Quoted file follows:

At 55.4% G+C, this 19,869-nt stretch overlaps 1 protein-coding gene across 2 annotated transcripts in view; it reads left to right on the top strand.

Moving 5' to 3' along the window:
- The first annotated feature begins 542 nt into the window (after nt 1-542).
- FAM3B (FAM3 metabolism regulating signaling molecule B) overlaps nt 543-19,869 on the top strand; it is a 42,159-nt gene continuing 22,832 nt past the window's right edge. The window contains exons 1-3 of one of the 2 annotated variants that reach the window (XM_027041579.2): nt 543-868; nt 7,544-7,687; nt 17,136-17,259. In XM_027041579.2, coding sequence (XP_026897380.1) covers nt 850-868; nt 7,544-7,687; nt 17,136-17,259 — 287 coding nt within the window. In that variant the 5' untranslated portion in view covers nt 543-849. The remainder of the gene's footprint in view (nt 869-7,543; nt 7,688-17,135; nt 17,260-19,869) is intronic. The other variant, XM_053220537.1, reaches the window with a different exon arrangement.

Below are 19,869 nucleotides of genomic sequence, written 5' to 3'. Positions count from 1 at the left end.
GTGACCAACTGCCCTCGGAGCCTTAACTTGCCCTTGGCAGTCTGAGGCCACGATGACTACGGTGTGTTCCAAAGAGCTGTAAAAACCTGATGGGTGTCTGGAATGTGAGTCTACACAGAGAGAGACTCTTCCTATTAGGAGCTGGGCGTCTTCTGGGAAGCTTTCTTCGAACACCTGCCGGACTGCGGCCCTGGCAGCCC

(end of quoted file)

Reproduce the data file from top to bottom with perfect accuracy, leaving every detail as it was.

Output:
At 55.4% G+C, this 19,869-nt stretch overlaps 1 protein-coding gene across 2 annotated transcripts in view; it reads left to right on the top strand.

Moving 5' to 3' along the window:
- The first annotated feature begins 542 nt into the window (after nt 1-542).
- FAM3B (FAM3 metabolism regulating signaling molecule B) overlaps nt 543-19,869 on the top strand; it is a 42,159-nt gene continuing 22,832 nt past the window's right edge. The window contains exons 1-3 of one of the 2 annotated variants that reach the window (XM_027041579.2): nt 543-868; nt 7,544-7,687; nt 17,136-17,259. In XM_027041579.2, coding sequence (XP_026897380.1) covers nt 850-868; nt 7,544-7,687; nt 17,136-17,259 — 287 coding nt within the window. In that variant the 5' untranslated portion in view covers nt 543-849. The remainder of the gene's footprint in view (nt 869-7,543; nt 7,688-17,135; nt 17,260-19,869) is intronic. The other variant, XM_053220537.1, reaches the window with a different exon arrangement.

Below are 19,869 nucleotides of genomic sequence, written 5' to 3'. Positions count from 1 at the left end.
GTGACCAACTGCCCTCGGAGCCTTAACTTGCCCTTGGCAGTCTGAGGCCACGATGACTACGGTGTGTTCCAAAGAGCTGTAAAAACCTGATGGGTGTCTGGAATGTGAGTCTACACAGAGAGAGACTCTTCCTATTAGGAGCTGGGCGTCTTCTGGGAAGCTTTCTTCGAACACCTGCCGGACTGCGGCCCTGGCAGCCC